I was a bit surprised by what I found.: 2 paragraphs devoted to "Craft in America" and the final paragraph a snub of "Art:21." "The artisans on 'Craft' tend to speak in a language as straightforward as their work and avoid the kind of academic jargon heard with unwelcome frequency on "Art in the 21st Century,' a survey of the contemporary scene." (Follow this link and scroll down to read the paragraphs praising "Craft")

So I watched these two programs with this jarring criticism in mind. "Art:21" was first and I made it through the whole thing without noticing any academic jargon. Mmmm, is it possible that I've immersed myself in the art world to the point that I don't even notice art speak when I hear it? Or was Mr.
McDonough referring to the entire series as a whole?

Two episodes of "Craft" aired that night, "Origins" being the one highlighted in the review. The background music was nothing but folk, the kind of thing that conjures up the Appalachian Mountains. Most of the craftspeople highlighted spoke in a folksy, almost hillbilly southern drawl. I began to think Mr. McDonough had been charmed by the seemingly down to earth people interviewed, backed up by that music. I truly could not hear any difference in the actual words and concepts used by the "artists" vs "craftsmen" to express their art, inspiration and process.

I'm guessing Mr. McDonough did not watch the second "Craft" episode, "Process." It did not feature plain country folk, and these artists (yes, they even referred to themselves as artists) dropped more jargon than the artists featured in the "Art:21" episode. At least, that's what my finely tuned antennae picked up. Was his review showing a personal bias, or am I showing mine? If you saw either of these programs (they can also be viewed online), I'd love to hear your impressions.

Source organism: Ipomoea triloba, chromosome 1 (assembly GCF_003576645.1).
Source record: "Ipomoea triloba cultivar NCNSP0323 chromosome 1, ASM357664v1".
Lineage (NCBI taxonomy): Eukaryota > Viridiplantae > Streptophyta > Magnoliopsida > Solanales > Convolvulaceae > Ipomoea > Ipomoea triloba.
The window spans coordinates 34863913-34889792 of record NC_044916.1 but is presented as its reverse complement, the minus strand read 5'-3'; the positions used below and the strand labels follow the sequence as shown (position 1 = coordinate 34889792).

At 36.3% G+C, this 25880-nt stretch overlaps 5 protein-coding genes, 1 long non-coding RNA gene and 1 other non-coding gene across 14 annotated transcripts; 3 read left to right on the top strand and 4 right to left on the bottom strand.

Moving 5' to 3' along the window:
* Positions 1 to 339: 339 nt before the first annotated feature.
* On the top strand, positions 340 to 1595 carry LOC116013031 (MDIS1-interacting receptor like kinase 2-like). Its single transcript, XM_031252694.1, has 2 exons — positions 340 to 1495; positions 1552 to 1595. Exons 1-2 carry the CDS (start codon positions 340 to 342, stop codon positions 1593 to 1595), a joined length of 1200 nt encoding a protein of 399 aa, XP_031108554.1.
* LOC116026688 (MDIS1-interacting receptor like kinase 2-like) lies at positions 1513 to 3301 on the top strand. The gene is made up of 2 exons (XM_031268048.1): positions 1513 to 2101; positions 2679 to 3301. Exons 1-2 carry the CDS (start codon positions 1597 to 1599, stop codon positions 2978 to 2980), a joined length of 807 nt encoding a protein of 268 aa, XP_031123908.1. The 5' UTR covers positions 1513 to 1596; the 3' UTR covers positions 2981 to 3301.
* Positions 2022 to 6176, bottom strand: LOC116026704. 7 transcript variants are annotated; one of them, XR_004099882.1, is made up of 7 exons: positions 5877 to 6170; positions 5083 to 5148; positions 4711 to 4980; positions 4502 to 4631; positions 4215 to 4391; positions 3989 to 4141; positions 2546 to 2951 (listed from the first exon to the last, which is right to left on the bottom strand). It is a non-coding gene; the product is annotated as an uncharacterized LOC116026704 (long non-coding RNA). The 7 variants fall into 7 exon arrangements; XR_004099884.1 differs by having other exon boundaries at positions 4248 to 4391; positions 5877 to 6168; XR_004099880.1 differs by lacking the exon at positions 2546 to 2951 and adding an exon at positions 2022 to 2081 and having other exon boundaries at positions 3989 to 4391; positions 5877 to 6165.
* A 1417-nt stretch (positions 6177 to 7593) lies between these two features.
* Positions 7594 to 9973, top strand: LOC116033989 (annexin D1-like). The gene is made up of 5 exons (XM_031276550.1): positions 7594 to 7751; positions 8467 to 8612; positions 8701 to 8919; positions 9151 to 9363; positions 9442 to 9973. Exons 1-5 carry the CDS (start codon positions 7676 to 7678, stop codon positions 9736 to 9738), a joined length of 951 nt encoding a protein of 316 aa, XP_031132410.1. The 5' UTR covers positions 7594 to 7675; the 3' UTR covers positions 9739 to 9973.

Wednesday, October 07, 2009

Eureka! (and some postcards)

Look what I found in the Perle cotton I use when satin stitching the edges of fabric postcards. I keep overflow thread spools and various embellishing threads including these in a basket. Yes, I sort of looked for the Sharpie pen in that basket, but obviously only half-heartedly. I suppose I may have been using it to write on the back of the postcards I made back in April, but I didn't notice it was missing until mid-June. Must have gathered it up with the Perle cotton when I put it away. No matter, what was lost is now found and I am a happy camper.

So here are my 5 fabric postcards, all receiving their edge finish and labeling today. Two Easter ones (fussy cut novelty fabric with monofilament thread machine quilting picking out the details):

Two based on Bishop's Close From Afar (from leftover tissue sunprinted fabric):

And another Jockeying For Position (shapes trimmed from previous project arranged on paint wipe cloth):